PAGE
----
Despite the relatively modest funding for lifestyle medicine, the major intervention trials show that diet, exercise and weight loss can help ameliorate diabetes progression.3 Nevertheless, there is a great deal we do not know about how lifestyle can be used to combat obesity and diabetes on an individual level, which is reflected in the modest degree (about 36 months) to which tightly controlled lifestyle interventions delay the onset of diabetes in high risk people. The impact is less in real-world studies,3 which may be due to the unwillingness or inability of patients and their clinicians to persist with lifestyle therapy, as well as the ineffectiveness of the interventions in some patients.

‘The potential to improve the precision of lifestyle interventions is likely to far outweigh the potential for drug therapies in type 2 diabetes, primarily because diet and exercise have wide-ranging effects on energy metabolism with few, if any, serious side effects in most patients.’

Importantly, adherence and effectiveness are reciprocally related, as people who see little or no benefit are less likely to continue to adhere, and lack of adherence undermines the effectiveness of interventions. This emphasises the need to treat patients with the therapies that are best suited to their ‘biotype’, as well as determining how to deliver these interventions in ways that maximise long-term compliance.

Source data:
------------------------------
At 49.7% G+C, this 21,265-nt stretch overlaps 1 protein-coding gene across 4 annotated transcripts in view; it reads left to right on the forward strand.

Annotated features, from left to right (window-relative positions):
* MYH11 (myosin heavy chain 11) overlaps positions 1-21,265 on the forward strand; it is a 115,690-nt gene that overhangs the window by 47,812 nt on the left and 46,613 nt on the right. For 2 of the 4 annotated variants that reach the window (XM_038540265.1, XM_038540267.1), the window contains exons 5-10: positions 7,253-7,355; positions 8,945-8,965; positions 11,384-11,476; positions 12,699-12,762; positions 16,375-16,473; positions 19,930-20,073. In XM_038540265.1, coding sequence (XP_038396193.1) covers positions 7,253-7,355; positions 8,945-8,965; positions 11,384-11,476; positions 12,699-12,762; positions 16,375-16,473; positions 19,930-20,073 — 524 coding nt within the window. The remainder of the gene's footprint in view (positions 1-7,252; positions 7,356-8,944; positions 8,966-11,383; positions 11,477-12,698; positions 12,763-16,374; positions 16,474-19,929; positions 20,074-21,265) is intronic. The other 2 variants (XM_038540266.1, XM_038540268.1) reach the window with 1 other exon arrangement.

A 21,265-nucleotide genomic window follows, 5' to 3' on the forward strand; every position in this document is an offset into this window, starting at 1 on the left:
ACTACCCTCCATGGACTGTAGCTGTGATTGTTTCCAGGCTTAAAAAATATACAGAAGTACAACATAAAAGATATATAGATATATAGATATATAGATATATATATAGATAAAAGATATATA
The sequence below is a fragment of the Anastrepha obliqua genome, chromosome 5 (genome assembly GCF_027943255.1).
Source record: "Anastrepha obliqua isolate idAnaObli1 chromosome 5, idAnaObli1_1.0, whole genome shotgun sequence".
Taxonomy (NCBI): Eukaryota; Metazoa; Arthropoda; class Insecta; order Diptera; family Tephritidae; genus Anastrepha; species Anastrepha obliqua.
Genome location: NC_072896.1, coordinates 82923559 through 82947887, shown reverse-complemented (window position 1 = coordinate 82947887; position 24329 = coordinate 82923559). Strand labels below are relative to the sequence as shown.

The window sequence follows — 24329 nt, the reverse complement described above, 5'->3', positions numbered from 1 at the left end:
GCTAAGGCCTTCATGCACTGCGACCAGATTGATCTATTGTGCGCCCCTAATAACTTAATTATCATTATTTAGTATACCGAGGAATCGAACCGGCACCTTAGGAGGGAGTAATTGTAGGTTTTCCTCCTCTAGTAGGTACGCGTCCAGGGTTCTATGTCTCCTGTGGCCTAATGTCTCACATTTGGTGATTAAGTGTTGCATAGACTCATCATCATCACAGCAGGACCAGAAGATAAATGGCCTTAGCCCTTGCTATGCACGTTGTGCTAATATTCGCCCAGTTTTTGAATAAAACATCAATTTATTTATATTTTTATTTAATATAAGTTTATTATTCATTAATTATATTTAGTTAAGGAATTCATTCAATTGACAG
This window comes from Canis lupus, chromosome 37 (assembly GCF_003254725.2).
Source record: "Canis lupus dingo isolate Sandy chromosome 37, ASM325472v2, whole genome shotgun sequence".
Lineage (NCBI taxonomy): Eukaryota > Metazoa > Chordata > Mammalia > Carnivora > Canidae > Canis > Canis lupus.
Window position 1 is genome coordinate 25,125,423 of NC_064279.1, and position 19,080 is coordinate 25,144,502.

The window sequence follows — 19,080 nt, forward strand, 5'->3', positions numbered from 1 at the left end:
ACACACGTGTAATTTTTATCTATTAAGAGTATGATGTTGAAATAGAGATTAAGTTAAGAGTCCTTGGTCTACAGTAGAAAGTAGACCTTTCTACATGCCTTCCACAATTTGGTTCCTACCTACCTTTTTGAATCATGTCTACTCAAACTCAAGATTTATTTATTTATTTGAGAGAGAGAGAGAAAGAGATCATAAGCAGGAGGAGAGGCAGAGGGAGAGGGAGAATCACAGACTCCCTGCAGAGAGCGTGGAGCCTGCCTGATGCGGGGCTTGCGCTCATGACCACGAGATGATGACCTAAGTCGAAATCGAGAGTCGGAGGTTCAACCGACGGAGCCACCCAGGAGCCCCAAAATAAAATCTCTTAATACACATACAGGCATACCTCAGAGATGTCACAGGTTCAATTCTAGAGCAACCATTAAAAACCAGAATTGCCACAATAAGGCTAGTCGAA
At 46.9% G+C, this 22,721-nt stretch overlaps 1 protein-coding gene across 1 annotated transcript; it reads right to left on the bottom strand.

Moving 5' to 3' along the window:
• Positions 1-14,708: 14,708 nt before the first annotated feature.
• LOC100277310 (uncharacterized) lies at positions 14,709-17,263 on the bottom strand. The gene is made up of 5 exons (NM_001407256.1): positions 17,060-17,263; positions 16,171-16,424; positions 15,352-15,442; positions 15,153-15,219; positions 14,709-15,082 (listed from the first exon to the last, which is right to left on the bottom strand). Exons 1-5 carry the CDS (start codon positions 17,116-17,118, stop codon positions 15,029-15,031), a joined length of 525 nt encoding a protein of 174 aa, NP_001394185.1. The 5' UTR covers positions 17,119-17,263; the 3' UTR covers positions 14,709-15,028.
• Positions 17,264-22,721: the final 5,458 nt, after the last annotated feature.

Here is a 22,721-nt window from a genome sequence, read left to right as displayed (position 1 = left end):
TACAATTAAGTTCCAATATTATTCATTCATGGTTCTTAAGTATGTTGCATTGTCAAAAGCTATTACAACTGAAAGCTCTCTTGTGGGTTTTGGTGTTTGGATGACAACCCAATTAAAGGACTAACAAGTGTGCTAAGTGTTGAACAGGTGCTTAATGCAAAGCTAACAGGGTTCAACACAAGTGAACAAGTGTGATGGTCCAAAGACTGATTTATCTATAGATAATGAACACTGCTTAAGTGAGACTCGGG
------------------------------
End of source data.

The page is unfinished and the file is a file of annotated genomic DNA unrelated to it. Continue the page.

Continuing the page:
Lifestyle interventions that induce weight loss for diabetes prevention are most effective in people who are glucose intolerant (i.e. whose postprandial glucose is elevated), and less effective in those with isolated fasting glucose.4 This is probably due to the underlying causes of these two types of dysglycaemia: the former is attributable mainly to peripheral insulin resistance, which can often be ameliorated through weight loss, whereas the latter is primarily the consequence of excessive hepatic gluconeogenesis.